My friend who organized the trip was a bit overenthusiastic about punctuality and we arrived in Puntarenas around 10am for a parade we thought started at 2:00. This, in true Tico fashion, was not to be. When I was ready to explode from standing around in the heat, the parade finally started around five. The police started things off, including some young police folk. My thoughts were torn equally between “Ugh, they're indoctrinating them so early,” and “Dawwww!!” This was followed by fire breathers, people on stilts and unicycles, and jugglers, all plastered with corporate logos. For some reason, the Cacique girl seemed to be the most popular (I'm guessing the reason is “boobs”).
Apparently this guy from the crowd was a really big fan. There were cops standing everywhere, but they just looked on. In the U.S., he would have been thrown right back across the parade barrier. I love the feel of marginally-controlled chaos at Latin American celebrations!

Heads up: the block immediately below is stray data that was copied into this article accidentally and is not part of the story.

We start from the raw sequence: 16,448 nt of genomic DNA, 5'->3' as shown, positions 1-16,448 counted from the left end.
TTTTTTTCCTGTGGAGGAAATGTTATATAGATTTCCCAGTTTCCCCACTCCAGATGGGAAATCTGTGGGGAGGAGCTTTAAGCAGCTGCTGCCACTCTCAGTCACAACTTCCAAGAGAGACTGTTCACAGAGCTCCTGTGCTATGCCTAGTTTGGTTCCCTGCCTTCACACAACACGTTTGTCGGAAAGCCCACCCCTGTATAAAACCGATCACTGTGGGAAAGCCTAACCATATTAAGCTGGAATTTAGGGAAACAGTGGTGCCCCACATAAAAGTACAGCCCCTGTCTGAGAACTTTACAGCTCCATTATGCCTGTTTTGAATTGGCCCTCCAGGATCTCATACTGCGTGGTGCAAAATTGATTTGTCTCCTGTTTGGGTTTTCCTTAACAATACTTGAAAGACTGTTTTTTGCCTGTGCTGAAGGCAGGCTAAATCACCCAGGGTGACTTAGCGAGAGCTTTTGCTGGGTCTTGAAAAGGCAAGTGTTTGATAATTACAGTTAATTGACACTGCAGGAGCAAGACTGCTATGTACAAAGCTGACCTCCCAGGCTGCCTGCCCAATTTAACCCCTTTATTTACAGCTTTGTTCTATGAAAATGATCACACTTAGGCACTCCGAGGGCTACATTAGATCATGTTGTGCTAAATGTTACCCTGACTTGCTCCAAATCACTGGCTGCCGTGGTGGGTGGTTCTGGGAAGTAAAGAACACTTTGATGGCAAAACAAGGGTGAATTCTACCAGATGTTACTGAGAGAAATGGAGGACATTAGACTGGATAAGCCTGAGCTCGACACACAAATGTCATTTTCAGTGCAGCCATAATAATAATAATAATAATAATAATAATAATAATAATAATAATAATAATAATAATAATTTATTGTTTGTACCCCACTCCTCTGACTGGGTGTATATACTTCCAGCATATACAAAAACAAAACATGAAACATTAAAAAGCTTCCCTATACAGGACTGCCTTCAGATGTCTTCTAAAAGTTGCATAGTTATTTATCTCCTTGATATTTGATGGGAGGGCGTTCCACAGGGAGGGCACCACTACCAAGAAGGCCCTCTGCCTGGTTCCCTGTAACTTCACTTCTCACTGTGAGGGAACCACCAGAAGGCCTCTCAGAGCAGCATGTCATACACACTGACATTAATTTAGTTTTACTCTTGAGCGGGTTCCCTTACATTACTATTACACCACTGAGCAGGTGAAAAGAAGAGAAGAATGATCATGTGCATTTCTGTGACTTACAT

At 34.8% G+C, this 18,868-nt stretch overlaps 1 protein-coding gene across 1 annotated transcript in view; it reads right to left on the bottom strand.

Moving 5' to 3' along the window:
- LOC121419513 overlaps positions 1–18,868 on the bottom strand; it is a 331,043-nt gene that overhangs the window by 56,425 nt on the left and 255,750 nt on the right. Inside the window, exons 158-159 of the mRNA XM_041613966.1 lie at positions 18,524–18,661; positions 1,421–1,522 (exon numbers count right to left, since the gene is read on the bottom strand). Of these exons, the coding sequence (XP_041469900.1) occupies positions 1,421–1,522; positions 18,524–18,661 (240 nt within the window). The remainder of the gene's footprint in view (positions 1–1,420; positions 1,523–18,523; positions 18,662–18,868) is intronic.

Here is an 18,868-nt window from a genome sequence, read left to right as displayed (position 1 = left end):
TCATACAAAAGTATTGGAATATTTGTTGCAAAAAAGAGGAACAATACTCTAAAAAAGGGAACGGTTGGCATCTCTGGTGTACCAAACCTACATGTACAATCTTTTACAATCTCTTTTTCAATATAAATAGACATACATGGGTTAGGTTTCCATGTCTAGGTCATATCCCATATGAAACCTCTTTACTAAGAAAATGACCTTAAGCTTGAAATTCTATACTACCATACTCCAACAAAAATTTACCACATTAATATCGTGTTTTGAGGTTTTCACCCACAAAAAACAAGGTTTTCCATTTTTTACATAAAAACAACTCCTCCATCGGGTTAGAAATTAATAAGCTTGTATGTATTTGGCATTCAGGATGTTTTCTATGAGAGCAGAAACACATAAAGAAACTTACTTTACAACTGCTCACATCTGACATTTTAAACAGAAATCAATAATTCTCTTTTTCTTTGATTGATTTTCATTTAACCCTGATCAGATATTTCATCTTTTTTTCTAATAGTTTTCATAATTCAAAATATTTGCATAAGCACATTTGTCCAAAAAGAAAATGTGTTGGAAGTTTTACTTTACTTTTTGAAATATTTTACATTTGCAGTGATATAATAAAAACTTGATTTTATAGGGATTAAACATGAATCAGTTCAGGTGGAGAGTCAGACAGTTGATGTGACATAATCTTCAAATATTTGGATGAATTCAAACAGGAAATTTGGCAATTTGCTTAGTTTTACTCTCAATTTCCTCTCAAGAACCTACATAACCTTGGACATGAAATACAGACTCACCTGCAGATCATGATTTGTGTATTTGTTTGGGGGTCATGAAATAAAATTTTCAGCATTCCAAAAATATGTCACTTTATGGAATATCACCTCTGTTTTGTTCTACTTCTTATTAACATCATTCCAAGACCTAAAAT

Eventually I had to leave the parade to sit on the beach to rest my aching feet and overly stimulated brain. Now, I am similarly resting in San Jose for a few days before heading to the Osa Peninsula and begin my senior project. The next entry on this conservation blog should actually be about conservation! I have begun to brainstorm overarching questions to address while participating in the project and later while writing my final paper. I have also been attempting to get myself into the needed mindset of an outsider working on a community-based conservation project, a balance of “being” and “doing,” removing my ego from the equation and enabling myself to be receptive to the needs and wants of the community. A student last week at COSI, the spanish intensive school I attended for three weeks, worked for USAID for many years. She had some excellent suggestions for me for my coming project and was inspiring to speak to. I can't wait to see what new ideas and experiences unfold before me, and to get a glimpse of where my education might take me.